Transforming Scriptures: African American Women Writers and the Bible
- Publish Date: 2010-02-01
- Binding: Hardcover
- Author: Katherine Bassard
Transforming Scriptures is the first sustained treatment of African American women writers intellectual, even theological, engagements with the book Northrop Frye referred to as the great code of Western civilization. Katherine Clay Bassard looks at poetry, novels, speeches, sermons, and prayers by Maria W. Stewart, Frances Harper, Hannah Crafts, Harriet E. Wilson, Harriet Jacobs, Zora Neale Hurston, Toni Morrison, and Sherley Anne Williams and discusses how such texts respond as a collective literary witness to the use of the Bible for purposes of social domination. Black womens historic encounters with the Bible were, indeed, transformational; in the process of turning cursing into blessing these women were both shaped and reshaped by the scriptures they appropriated for their own self-representation.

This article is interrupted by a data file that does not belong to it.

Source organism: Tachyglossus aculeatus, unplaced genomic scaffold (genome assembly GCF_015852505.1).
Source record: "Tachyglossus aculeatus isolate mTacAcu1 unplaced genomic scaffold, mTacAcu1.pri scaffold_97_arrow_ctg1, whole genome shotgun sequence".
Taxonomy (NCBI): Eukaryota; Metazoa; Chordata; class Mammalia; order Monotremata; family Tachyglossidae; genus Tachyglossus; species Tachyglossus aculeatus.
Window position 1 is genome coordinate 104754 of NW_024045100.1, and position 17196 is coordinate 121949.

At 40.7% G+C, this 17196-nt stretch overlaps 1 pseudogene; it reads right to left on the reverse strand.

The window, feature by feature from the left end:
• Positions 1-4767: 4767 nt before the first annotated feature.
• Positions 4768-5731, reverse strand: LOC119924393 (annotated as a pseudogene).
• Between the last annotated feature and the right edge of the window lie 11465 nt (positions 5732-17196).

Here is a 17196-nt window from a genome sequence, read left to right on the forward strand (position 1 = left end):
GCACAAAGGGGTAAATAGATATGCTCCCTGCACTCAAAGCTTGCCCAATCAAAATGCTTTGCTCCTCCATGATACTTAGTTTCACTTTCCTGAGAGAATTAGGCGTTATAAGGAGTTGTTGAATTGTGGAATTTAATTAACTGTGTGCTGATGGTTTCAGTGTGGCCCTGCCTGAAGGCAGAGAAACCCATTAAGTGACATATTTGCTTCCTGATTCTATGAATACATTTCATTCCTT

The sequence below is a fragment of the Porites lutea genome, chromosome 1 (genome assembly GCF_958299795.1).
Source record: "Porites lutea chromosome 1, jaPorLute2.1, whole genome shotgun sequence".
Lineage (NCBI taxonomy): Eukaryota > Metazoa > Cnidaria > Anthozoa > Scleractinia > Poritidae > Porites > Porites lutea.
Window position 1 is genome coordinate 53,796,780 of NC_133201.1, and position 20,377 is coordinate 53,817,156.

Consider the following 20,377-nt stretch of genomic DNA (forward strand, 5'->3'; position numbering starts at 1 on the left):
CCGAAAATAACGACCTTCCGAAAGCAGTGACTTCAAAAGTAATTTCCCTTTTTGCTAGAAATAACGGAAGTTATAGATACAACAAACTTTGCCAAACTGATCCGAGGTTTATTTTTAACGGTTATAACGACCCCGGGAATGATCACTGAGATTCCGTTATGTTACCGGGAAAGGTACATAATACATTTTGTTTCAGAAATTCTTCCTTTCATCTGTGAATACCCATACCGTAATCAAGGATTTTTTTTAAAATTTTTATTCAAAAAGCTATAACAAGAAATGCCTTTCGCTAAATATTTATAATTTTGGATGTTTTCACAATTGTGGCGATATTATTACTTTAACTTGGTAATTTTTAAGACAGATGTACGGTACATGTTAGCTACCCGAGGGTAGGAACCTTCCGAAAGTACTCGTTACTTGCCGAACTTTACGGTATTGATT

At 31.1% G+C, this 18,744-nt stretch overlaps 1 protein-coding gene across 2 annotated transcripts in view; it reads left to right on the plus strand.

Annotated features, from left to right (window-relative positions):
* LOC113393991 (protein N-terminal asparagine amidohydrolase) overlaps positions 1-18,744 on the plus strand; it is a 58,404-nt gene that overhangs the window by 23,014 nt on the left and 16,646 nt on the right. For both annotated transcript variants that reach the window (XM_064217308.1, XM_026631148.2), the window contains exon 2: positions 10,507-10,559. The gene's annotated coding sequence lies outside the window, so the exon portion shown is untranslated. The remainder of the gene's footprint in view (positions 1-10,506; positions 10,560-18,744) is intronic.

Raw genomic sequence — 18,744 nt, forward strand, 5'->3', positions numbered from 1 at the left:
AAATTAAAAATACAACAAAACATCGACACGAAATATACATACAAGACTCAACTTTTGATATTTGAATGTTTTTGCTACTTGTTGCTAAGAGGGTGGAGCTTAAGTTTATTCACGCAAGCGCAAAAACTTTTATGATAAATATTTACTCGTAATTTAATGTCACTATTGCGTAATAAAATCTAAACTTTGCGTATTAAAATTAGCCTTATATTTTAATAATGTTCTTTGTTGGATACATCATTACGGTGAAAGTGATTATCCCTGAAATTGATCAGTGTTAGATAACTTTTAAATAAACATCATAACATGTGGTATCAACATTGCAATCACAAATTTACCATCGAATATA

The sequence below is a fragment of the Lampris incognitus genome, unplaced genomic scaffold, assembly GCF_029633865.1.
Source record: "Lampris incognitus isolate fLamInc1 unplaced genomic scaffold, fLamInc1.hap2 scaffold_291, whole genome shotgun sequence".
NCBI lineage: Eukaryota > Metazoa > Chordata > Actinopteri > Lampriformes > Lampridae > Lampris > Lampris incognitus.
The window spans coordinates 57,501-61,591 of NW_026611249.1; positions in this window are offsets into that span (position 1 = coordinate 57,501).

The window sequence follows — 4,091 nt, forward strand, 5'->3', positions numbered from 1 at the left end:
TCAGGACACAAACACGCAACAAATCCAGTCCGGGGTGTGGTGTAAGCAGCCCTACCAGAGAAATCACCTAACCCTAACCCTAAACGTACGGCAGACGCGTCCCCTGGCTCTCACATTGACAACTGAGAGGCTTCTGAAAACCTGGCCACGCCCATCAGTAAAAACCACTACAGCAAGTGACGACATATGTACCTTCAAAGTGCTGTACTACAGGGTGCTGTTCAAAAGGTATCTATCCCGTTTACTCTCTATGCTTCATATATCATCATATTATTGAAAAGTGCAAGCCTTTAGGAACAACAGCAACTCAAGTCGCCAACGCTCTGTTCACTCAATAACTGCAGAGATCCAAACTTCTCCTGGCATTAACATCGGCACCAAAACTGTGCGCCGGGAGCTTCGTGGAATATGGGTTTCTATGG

Two important biblical figures emerge as key tropes around which women fashioned a counternarrative to the dominant cultures curse on black female identity: the talking mule from Numbers 22 and the black but comely Shulamite of Song of Songs, the Queen of Sheba. Transforming Scriptures analyzes these tropes within a range of contexts, from biblical justifications of slavery and the second-class status of women to hermeneutical and post-structural critiques of the Bible. African American womens appropriations of scripture occur within a continuum of African American Bible-reading practices and religious or ideological commitments, argues Bassard. There is thus no single black womens hermeneutic; rather, theories of African American women and the Bible must account for historical and social change and difference.